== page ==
Bad news for telecommunications companies: New details have emerged about the FBI’s efforts to upgrade its surveillance powers—and the feds’ latest idea is to heavily fine firms that don’t comply with eavesdropping requests.
Last month I reported that the bureau said it was having a hard time monitoring services like Gmail, Google Voice, and Dropbox in real time when attempting to spy on criminals. The FBI’s general counsel Andrew Weissmann revealed in a speech that a “top priority” for the bureau in 2013 was to reform surveillance laws in order to force email, cloud services, or online chat providers like Skype to provide a wiretap function. The 1994 Communications Assistance for Law Enforcement Act already allows the government to mandate Internet providers and phone companies to install surveillance equipment within their networks. But it doesn’t apply to third-party providers—like Google or Facebook—which has led the bureau to claim that its ability to monitor suspected criminals’ conversations is “going dark.”
Now, according to the Washington Post, the feds have prompted a government task force to draft a proposal to update CALEA and the 1968 Wiretap Act to put more pressure on companies that do not currently fall under the scope of their powers.* This could involve, the Post reports, “a series of escalating fines, starting at tens of thousands of dollars, on firms that fail to comply with wiretap orders.” If a company fails to comply with an order in a set timeframe, it would “face an automatic judicial inquiry, which could lead to fines. After 90 days, fines that remain unpaid would double daily.”
The FBI’s controversial proposal is reminiscent of what other countries have recently considered. Governments in the United Kingdom, Canada, and Australia have each sought similar surveillance authority. Last year, the British government published a draft Internet snooping law that would have enabled legal action and penalties against companies that did not comply with surveillance requests. But the proposal appears to have been killed off due to political infighting and public opposition. Canada’s Web spy law was also canceled after an outpouring of criticism, and in Australia the government’s surveillance plans have been delayed.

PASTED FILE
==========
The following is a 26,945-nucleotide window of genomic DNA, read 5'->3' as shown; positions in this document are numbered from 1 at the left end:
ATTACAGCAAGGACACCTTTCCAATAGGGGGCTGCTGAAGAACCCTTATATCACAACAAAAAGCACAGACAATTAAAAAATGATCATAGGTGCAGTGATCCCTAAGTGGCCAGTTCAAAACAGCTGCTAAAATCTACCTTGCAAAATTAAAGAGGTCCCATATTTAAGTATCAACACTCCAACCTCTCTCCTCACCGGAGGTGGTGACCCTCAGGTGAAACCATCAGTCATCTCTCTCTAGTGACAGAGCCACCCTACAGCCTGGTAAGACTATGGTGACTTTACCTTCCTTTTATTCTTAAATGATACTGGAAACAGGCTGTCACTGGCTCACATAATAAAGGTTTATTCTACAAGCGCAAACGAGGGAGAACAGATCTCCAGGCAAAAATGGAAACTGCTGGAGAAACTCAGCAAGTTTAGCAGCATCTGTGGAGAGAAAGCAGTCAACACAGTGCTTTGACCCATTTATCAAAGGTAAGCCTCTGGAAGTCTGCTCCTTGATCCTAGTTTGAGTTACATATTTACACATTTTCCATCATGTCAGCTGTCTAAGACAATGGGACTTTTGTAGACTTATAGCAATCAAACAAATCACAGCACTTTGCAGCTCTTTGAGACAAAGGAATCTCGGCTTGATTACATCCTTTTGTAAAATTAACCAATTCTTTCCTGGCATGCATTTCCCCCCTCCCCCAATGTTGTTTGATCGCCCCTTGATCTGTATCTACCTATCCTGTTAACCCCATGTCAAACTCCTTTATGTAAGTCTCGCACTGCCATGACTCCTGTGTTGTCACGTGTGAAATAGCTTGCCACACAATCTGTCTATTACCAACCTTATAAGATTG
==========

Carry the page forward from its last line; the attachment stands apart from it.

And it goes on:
If other countries’ experiences are anything to go by, then, the FBI’s efforts will certainly not have a smooth passage into law. Aside from privacy and civil liberties concerns, the bureau will face tough opposition from companies concerned about the potential security risks posed by building in so-called surveillance “backdoors” for monitoring purposes, which can be exploited by hackers. For that reason alone, the FBI can be sure that not all companies will play ball if it tries to rewrite CALEA in a way that would strong-arm companies into complying with eavesdropping. The CEO of encrypted communications provider Silent Circle told me last year, for instance, that he would “rather shut Silent Circle down than ever allow a backdoor or be bullied into an ‘or else’ position.”
In the meantime, however, the FBI does have some options on the table if it wants to spy on Skype calls or get transcripts of Gchats in near real-time. The bureau has a sophisticated spy Trojan that can covertly infiltrate a computer to gather all kinds of data—taking snaps of a suspect through their webcam, recording passwords, and gathering logs of conversations, as a judge in Texas disclosed last week in an order denying the tool’s use.
*Update, April 29, 2013: This sentence was updated to clarify that the FBI has directed a task force to create the proposal, rather than the bureau drafting the proposal itself.
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